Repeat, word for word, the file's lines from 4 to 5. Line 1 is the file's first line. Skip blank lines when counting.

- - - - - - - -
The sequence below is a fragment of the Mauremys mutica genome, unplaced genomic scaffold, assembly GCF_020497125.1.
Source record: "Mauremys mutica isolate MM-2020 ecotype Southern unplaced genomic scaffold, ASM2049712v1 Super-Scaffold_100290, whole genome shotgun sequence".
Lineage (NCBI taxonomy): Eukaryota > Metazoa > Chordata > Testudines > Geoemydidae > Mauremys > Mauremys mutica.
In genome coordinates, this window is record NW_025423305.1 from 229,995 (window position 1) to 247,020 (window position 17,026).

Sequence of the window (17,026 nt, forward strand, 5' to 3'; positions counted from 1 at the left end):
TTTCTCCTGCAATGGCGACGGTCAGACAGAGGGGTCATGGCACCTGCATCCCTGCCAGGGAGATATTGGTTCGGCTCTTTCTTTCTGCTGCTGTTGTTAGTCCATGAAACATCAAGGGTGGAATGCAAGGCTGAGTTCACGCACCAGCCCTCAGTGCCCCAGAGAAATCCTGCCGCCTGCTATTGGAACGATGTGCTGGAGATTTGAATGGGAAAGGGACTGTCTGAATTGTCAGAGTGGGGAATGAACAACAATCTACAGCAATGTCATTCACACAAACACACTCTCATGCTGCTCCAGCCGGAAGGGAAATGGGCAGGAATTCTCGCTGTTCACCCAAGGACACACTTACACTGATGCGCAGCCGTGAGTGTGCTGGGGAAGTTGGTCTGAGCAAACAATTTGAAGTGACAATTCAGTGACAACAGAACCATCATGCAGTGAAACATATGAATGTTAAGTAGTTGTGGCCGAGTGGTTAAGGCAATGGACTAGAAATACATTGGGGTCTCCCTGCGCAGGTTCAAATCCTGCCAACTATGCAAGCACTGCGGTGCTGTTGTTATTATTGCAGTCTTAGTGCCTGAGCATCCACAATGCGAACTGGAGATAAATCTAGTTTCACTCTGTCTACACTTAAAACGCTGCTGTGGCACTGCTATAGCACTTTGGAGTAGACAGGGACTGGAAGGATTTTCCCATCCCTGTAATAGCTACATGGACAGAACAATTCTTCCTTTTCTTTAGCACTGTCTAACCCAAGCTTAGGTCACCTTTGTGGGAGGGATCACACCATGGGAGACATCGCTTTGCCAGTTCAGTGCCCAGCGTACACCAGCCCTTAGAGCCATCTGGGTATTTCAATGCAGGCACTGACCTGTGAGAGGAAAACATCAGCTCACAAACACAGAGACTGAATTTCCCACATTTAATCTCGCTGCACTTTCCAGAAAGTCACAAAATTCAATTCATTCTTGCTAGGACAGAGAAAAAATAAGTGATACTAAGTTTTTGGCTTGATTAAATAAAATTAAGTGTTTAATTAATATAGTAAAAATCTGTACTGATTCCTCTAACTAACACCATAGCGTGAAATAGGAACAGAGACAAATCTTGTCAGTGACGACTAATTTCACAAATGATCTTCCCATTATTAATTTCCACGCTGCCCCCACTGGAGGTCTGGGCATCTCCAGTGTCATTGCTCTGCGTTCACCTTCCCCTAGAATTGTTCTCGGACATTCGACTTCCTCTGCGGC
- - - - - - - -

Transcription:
In genome coordinates, this window is record NW_025423305.1 from 229,995 (window position 1) to 247,020 (window position 17,026).

Sequence of the window (17,026 nt, forward strand, 5' to 3'; positions counted from 1 at the left end):